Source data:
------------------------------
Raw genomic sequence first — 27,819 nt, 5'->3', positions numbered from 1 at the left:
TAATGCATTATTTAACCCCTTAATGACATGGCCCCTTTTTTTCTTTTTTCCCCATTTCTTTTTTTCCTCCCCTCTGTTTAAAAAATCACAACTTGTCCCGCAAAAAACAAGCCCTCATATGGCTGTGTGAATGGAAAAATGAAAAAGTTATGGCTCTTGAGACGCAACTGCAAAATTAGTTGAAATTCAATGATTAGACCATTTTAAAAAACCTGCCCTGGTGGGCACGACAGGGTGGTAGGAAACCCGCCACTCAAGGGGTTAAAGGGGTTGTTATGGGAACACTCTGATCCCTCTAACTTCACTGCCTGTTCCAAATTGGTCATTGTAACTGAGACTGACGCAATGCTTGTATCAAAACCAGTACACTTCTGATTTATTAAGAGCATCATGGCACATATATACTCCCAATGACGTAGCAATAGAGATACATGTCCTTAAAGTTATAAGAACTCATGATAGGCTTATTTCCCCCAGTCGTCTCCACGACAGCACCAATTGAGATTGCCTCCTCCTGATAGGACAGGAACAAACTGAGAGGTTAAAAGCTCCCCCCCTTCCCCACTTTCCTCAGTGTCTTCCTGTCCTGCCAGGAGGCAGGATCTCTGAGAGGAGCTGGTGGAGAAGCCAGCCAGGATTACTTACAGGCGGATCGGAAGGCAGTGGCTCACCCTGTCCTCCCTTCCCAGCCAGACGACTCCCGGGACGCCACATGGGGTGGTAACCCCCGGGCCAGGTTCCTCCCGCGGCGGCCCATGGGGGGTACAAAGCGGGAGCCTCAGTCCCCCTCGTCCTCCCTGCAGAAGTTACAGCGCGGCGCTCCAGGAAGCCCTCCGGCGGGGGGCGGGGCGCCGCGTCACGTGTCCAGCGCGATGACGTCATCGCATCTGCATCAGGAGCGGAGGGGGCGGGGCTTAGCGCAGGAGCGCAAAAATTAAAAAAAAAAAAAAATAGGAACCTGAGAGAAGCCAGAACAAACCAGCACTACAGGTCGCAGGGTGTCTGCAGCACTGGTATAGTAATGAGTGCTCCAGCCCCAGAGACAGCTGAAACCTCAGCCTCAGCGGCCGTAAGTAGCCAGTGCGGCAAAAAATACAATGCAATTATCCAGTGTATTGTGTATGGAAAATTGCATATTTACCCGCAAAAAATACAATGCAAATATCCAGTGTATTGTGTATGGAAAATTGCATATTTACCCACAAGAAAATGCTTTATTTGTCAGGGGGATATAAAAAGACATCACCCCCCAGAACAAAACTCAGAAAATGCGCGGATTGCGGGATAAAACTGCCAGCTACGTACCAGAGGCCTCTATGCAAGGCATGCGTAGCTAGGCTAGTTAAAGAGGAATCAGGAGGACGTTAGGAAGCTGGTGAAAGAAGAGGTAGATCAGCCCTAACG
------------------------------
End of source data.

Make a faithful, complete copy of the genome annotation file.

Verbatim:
Raw genomic sequence first — 27,819 nt, 5'->3', positions numbered from 1 at the left:
TAATGCATTATTTAACCCCTTAATGACATGGCCCCTTTTTTTCTTTTTTCCCCATTTCTTTTTTTCCTCCCCTCTGTTTAAAAAATCACAACTTGTCCCGCAAAAAACAAGCCCTCATATGGCTGTGTGAATGGAAAAATGAAAAAGTTATGGCTCTTGAGACGCAACTGCAAAATTAGTTGAAATTCAATGATTAGACCATTTTAAAAAACCTGCCCTGGTGGGCACGACAGGGTGGTAGGAAACCCGCCACTCAAGGGGTTAAAGGGGTTGTTATGGGAACACTCTGATCCCTCTAACTTCACTGCCTGTTCCAAATTGGTCATTGTAACTGAGACTGACGCAATGCTTGTATCAAAACCAGTACACTTCTGATTTATTAAGAGCATCATGGCACATATATACTCCCAATGACGTAGCAATAGAGATACATGTCCTTAAAGTTATAAGAACTCATGATAGGCTTATTTCCCCCAGTCGTCTCCACGACAGCACCAATTGAGATTGCCTCCTCCTGATAGGACAGGAACAAACTGAGAGGTTAAAAGCTCCCCCCCTTCCCCACTTTCCTCAGTGTCTTCCTGTCCTGCCAGGAGGCAGGATCTCTGAGAGGAGCTGGTGGAGAAGCCAGCCAGGATTACTTACAGGCGGATCGGAAGGCAGTGGCTCACCCTGTCCTCCCTTCCCAGCCAGACGACTCCCGGGACGCCACATGGGGTGGTAACCCCCGGGCCAGGTTCCTCCCGCGGCGGCCCATGGGGGGTACAAAGCGGGAGCCTCAGTCCCCCTCGTCCTCCCTGCAGAAGTTACAGCGCGGCGCTCCAGGAAGCCCTCCGGCGGGGGGCGGGGCGCCGCGTCACGTGTCCAGCGCGATGACGTCATCGCATCTGCATCAGGAGCGGAGGGGGCGGGGCTTAGCGCAGGAGCGCAAAAATTAAAAAAAAAAAAAAATAGGAACCTGAGAGAAGCCAGAACAAACCAGCACTACAGGTCGCAGGGTGTCTGCAGCACTGGTATAGTAATGAGTGCTCCAGCCCCAGAGACAGCTGAAACCTCAGCCTCAGCGGCCGTAAGTAGCCAGTGCGGCAAAAAATACAATGCAATTATCCAGTGTATTGTGTATGGAAAATTGCATATTTACCCGCAAAAAATACAATGCAAATATCCAGTGTATTGTGTATGGAAAATTGCATATTTACCCACAAGAAAATGCTTTATTTGTCAGGGGGATATAAAAAGACATCACCCCCCAGAACAAAACTCAGAAAATGCGCGGATTGCGGGATAAAACTGCCAGCTACGTACCAGAGGCCTCTATGCAAGGCATGCGTAGCTAGGCTAGTTAAAGAGGAATCAGGAGGACGTTAGGAAGCTGGTGAAAGAAGAGGTAGATCAGCCCTAACG